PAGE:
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By d0rn0b on December 31, 2009
Gone are the times of the actually-blue print and waning are the days of drawing architecture by hand. Today, more models than not are also programmed into a computer and, with the press of a button, generated by a laser-cutting or similar machine. Technology has made all kinds of amazing things possible for architects, but what is being lost along the way … and are there still designers who will rise to the challenge of mixing real-life models and drawings with new-school digital design programs?
By Matthew Amster-Burton on December 31, 2009
Have you ever put an old chestnut like “save more” or “spend less” on your list of New Year’s resolutions? I’ve done it, too, with results undetectable by the most precise financial calculator.
By Catrina on December 30, 2009
The first time I set my eyes on this, I thought it was a wine bottle Photoshopped to look like it’s floating in the air (and I’m sure you probably thought the same before reading the title). This clever nickel-plated iron wine bottle holder from online boutique Animi Causa would be an interesting addition to your dining area.
By randfish on December 29, 2009
By Tim Oren on December 29, 2009
Here’s an awesome How-To on detecting manipulations of digital images. Many of the techniques rest on the difference in image statistics among natural captures, algorithmic manipulations and manual editing. Good stuff if you’re interested in how ‘fauxtography’ can be detected and dissected.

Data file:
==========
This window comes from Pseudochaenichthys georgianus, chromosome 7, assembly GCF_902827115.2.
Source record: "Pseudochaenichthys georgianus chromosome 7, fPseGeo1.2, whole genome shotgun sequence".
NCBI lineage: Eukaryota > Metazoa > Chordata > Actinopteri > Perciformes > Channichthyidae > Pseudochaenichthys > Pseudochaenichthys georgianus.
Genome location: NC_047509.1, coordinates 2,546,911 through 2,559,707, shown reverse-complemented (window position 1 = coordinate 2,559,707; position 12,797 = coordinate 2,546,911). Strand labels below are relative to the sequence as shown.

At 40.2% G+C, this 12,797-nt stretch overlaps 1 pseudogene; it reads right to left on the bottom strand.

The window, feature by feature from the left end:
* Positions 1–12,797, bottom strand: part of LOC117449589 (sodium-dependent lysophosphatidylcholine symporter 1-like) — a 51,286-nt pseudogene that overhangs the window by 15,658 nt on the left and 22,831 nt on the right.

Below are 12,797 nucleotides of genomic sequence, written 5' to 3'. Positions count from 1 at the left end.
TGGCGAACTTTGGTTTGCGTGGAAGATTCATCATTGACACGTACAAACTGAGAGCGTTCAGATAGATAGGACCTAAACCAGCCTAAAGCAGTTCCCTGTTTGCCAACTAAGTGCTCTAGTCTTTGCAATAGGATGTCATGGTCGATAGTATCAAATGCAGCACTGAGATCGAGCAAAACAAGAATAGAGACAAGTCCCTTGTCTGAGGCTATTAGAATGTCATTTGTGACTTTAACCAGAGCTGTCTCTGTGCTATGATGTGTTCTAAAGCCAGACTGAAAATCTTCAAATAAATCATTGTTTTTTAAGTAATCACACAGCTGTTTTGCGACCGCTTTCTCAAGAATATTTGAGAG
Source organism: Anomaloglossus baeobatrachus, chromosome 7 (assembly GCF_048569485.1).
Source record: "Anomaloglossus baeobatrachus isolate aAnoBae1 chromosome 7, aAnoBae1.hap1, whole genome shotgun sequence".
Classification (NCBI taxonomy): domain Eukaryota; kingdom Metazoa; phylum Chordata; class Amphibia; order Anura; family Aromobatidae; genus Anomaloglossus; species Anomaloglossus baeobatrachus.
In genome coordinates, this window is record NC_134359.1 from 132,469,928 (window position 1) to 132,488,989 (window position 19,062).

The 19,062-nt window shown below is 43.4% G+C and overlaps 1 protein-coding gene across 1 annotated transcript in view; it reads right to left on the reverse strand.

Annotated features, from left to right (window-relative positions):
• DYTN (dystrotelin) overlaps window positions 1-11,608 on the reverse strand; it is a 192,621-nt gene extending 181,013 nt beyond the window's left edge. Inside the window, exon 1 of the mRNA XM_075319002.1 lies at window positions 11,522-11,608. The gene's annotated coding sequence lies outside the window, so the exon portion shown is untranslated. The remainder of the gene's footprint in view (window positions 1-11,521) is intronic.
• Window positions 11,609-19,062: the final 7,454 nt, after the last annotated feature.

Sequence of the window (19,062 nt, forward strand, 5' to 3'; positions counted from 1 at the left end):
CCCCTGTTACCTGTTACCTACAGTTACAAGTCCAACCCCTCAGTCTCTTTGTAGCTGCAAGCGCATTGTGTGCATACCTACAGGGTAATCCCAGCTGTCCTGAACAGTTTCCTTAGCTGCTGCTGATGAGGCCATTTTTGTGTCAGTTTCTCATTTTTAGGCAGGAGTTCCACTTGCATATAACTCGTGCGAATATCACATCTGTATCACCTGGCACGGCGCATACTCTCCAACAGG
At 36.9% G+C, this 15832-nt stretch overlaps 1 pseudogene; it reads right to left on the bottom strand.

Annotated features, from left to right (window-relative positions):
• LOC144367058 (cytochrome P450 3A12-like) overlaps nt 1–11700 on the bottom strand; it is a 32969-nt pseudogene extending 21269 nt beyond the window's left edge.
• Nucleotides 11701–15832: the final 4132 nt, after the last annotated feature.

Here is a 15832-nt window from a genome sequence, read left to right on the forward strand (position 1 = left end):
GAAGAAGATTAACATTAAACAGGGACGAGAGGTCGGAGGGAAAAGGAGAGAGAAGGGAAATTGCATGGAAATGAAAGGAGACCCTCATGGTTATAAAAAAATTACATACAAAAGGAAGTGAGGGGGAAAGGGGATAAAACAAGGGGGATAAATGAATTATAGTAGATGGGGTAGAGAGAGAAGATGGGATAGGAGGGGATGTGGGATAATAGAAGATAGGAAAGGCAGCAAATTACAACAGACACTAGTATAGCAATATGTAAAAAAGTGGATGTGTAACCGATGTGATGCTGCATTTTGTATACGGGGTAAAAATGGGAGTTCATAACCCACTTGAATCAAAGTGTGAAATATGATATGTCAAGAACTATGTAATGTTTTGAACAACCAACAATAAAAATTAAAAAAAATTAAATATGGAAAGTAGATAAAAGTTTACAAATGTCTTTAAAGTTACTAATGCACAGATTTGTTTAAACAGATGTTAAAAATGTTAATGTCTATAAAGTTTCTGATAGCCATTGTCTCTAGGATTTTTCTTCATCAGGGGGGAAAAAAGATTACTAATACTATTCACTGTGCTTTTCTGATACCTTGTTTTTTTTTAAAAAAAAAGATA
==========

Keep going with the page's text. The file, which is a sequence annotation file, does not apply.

By QuadsZilla on December 25, 2009
Malcom Gladwell is an incredible writer. His prose are so simple to read. Gladwell does a great job of walking his reader down a psudo-scientific path to reach a predestined conclusion.
By (author unknown) on December 24, 2009
By Marcus Zarra on December 24, 2009
For those not aware, when you compile an Objective-C application, whether it be for the desktop or for Cocoa Touch devices, the debugging symbols are stripped out of the binaries. Therefore, unlike other languages such as Java, when a crash occurs, there is virtually no way to determine where the crash occurred. However, when the applications are compiled, a dSYM bundle is generated. This bundle allows us to match up the debugging symbols with the application’s crash log to help determine the cause of the crash.